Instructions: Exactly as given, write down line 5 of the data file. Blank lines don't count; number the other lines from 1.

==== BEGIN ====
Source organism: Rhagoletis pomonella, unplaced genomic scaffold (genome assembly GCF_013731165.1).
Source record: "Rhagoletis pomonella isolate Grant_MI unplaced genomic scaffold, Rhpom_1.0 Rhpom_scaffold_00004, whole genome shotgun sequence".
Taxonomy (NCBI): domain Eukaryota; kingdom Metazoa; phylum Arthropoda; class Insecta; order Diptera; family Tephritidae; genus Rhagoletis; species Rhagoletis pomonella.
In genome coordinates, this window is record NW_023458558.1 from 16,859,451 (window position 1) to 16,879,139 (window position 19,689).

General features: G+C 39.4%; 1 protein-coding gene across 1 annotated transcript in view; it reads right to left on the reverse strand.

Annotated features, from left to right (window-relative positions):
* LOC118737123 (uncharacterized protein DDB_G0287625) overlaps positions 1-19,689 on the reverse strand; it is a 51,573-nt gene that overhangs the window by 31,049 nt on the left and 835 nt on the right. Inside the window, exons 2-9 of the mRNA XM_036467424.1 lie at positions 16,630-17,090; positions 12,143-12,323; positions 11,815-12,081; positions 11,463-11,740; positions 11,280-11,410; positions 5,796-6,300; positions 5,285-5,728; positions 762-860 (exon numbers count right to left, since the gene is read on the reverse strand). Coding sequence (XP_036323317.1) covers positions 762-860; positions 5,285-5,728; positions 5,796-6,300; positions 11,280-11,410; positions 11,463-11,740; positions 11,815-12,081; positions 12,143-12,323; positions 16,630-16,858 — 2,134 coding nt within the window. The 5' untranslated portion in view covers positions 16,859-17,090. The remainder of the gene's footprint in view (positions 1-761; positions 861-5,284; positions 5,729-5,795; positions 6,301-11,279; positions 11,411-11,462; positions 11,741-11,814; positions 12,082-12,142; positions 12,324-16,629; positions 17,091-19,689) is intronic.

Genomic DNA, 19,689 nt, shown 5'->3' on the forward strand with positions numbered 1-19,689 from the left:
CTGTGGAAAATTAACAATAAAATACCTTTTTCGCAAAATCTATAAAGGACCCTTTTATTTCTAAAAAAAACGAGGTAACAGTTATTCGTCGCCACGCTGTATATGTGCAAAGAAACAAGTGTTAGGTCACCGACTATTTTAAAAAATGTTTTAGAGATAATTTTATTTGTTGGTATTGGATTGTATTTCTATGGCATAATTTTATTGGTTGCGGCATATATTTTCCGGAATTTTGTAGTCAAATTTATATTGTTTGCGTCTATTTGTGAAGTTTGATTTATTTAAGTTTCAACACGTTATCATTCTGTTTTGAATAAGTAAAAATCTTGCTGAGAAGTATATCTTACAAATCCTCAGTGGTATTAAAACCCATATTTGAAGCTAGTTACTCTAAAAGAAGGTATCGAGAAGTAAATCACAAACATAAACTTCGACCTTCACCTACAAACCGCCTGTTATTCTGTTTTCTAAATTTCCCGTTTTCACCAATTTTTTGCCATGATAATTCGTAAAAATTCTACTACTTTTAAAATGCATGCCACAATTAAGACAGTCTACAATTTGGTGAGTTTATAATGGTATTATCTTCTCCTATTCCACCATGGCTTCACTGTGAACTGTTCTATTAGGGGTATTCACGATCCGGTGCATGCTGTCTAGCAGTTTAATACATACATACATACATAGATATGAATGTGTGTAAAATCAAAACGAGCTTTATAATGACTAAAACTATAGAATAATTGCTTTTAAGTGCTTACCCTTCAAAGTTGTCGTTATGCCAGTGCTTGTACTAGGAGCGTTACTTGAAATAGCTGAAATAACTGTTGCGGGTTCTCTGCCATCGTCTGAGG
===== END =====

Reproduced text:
General features: G+C 39.4%; 1 protein-coding gene across 1 annotated transcript in view; it reads right to left on the reverse strand.